The last three years in the life of Brian Christinzio have been surreal to say the least. A few short days after the release of his 2015 album 'How to Die in the North', Brian, originally from New Jersey but living in Manchester, learned that he was to be deported. In the years that followed, Brian moved back home, became an Italian citizen, and wrote and recorded a new album, shot through with the experiences of his Kafkaesque exile.
Now returned to the UK and touring to promote the appropriately titled Deportation Blues, I caught up with Brian just before his gig at Newcastle’s Cluny.
I started by asking Brian about his expectations prior to the release of the album.
“Nothing.” He replies with a laugh. “I learned my lesson real quick! I don’t think there was a whole lot of optimism for anybody, from the label, God bless ‘em for sticking with me. So I think we’re pleasantly surprised that it’s going the way it is. I have never had even a glimpse of success in my life, but now I at least have that at the ripe age of 39. I’m just waiting for an air conditioner to fall on my head! It’s been more than I expected and you can’t imagine the strangest route.”
I question Brian about his song writing process, as there doesn’t seem to be a typical BC Camplight song.
“I tend not to write on instruments or in a traditional kind of, guy walking around with a guitar saying ‘Hey listen to my new song’ way. I write in strange places at strange times and strange circumstances; I do a lot of writing in Supermarkets, walking around and something will trigger a hook in my head. I get a lot of influence from visual things, so I don’t have much of a process. Not having a go-to way of doing things is why I tend not to repeat myself and things tend to sound hopefully organic and new because I have no interest in going into writing saying ‘ I want the chorus to go like this’. It’s usually I’m walking through a Tesco and my brain goes ‘I’m Desperate!’ That’s my process.”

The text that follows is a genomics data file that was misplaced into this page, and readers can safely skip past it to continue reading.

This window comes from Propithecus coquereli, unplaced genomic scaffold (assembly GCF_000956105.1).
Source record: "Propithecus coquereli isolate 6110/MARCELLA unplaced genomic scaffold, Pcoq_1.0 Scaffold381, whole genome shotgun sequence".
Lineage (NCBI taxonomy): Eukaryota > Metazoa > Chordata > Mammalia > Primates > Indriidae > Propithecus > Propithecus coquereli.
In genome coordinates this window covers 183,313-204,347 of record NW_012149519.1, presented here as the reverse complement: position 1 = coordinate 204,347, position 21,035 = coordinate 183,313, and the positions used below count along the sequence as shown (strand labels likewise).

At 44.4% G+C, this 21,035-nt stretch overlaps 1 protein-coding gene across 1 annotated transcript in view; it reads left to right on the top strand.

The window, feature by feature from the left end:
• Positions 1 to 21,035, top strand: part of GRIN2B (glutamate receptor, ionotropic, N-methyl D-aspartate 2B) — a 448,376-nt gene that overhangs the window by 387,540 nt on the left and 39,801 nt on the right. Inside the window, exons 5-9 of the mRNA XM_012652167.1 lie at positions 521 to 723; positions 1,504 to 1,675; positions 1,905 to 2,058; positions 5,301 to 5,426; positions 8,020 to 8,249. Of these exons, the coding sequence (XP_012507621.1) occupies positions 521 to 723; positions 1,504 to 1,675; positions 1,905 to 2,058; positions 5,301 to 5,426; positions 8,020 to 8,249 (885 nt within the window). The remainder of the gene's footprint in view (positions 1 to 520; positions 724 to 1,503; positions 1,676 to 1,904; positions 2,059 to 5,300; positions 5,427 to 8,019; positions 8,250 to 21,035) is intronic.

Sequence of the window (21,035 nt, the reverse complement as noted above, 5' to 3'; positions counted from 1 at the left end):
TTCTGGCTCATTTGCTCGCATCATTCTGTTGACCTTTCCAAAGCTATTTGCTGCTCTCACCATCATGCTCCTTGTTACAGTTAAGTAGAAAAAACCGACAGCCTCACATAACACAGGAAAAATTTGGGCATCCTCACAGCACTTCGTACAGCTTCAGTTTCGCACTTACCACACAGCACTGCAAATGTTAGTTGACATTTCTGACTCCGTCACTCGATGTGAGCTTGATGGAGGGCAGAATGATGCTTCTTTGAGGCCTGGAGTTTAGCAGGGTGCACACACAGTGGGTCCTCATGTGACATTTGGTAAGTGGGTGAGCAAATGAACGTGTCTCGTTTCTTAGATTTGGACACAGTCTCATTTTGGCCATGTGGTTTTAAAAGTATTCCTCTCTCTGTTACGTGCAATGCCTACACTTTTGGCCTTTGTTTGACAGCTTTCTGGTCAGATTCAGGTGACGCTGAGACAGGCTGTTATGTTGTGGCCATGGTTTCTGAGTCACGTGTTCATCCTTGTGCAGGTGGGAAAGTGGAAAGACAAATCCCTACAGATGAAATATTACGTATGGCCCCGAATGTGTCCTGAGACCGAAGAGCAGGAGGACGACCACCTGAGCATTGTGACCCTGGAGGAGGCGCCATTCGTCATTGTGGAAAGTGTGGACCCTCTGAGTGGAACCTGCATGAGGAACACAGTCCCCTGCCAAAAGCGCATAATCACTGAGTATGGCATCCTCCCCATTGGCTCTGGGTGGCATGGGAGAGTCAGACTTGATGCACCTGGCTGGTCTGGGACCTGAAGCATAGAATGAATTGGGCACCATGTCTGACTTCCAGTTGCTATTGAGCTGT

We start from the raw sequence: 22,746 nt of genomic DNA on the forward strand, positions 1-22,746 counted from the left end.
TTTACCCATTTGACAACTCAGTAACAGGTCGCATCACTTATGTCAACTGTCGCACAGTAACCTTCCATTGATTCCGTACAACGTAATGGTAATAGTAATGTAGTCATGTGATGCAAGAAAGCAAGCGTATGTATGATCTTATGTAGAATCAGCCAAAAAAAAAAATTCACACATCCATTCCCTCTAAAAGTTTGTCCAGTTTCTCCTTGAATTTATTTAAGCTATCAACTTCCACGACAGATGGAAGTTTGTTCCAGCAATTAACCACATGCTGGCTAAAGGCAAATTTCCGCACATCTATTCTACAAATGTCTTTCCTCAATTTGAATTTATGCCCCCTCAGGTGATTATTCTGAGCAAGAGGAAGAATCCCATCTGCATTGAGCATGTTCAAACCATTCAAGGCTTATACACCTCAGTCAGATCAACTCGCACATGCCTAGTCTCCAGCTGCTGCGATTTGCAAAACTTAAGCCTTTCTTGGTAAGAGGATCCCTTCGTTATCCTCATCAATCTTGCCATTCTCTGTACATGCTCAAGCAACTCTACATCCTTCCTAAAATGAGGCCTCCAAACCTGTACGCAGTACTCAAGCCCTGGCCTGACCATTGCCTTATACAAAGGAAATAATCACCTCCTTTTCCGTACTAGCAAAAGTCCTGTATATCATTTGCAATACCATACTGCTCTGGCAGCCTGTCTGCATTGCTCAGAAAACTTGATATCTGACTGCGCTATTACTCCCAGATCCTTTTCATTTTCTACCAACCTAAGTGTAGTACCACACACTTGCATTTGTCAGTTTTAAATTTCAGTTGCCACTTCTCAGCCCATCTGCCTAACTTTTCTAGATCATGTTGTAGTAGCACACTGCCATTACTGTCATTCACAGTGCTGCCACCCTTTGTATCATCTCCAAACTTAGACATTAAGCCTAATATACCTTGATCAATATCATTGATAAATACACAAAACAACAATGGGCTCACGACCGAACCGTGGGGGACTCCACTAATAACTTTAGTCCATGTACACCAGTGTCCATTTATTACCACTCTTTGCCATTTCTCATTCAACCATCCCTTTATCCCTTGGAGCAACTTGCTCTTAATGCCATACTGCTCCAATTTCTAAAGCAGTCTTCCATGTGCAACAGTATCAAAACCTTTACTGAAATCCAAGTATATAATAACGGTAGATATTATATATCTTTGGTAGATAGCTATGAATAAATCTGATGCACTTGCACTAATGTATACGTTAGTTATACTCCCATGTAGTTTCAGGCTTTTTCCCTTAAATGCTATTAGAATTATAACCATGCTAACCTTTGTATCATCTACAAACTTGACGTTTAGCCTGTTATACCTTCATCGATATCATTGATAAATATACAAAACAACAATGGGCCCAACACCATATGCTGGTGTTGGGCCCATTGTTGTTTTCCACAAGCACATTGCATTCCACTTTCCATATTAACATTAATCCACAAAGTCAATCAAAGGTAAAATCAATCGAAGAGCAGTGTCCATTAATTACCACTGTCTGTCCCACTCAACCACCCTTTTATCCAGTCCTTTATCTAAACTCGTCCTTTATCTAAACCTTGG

Brian tells me that he’s settled back in Manchester for the time being.
“I became an Italian citizen to circumvent the…” Here he pauses and chooses his words carefully “immigration debacle, just in time to get probably voted out again, but I think I’m safe. Yeah, I’ve been settled in Manchester for the past year and a half. I’ve got the dog, and the fiancée, and the European passport so it seems like things are OK at the moment. But, like I said, I’ve never done anything without the other shoe dropping almost immediately, so I’m almost like a beaten puppy in a way. I learned my lesson not to take things for granted and try to be as cautious as humanly possible. For me I err on the side of pessimism and self-loathing” he says this with a hearty laugh though. “I don’t want to say things are going well, but as far as my immigration status, that, at the very least, seems to be in hand.”
He continues by explaining his plans following the current tour.
“After this tour we go on tour with White Denim for a while and then we’re just booking much bigger shows for another UK tour which is starting at Scala in London and we’re just trying to be on the road as much as possible. Because so much weird crap has happened in between records, and because of that fact I’ve always had a lot of time between records to write there’s now a sense of ‘oh shit, we’ve got to try and keep this going.’ I’m like ‘wait I got three years don’t I?’ and they’re like ‘no you got three months go and make another record’. That’s sort of what I’m dealing with in my head.”
I ask if Brian if he has started to work on his next album.